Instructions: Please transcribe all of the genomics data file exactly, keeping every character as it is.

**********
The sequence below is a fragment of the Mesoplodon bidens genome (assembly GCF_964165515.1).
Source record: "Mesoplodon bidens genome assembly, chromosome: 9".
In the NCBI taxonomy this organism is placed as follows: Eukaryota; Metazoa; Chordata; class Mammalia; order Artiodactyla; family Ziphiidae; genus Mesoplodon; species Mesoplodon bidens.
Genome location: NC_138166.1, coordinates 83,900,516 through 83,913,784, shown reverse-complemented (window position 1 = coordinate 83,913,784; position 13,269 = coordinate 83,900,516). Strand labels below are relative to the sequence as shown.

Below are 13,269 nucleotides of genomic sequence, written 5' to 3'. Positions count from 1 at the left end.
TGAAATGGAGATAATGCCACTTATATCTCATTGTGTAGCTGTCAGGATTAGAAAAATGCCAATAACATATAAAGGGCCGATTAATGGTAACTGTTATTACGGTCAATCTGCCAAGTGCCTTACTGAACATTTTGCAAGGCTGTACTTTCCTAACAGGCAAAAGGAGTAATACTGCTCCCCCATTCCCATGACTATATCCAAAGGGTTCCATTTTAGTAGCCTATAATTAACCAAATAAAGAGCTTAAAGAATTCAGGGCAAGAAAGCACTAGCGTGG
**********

The sequence below is a fragment of the Mesoplodon bidens genome (assembly GCF_964165515.1).
Source record: "Mesoplodon bidens genome assembly, chromosome: 9".
In the NCBI taxonomy this organism is placed as follows: Eukaryota; Metazoa; Chordata; class Mammalia; order Artiodactyla; family Ziphiidae; genus Mesoplodon; species Mesoplodon bidens.
Genome location: NC_138166.1, coordinates 83,900,516 through 83,913,784, shown reverse-complemented (window position 1 = coordinate 83,913,784; position 13,269 = coordinate 83,900,516). Strand labels below are relative to the sequence as shown.

Below are 13,269 nucleotides of genomic sequence, written 5' to 3'. Positions count from 1 at the left end.
TGAAATGGAGATAATGCCACTTATATCTCATTGTGTAGCTGTCAGGATTAGAAAAATGCCAATAACATATAAAGGGCCGATTAATGGTAACTGTTATTACGGTCAATCTGCCAAGTGCCTTACTGAACATTTTGCAAGGCTGTACTTTCCTAACAGGCAAAAGGAGTAATACTGCTCCCCCATTCCCATGACTATATCCAAAGGGTTCCATTTTAGTAGCCTATAATTAACCAAATAAAGAGCTTAAAGAATTCAGGGCAAGAAAGCACTAGCGTGG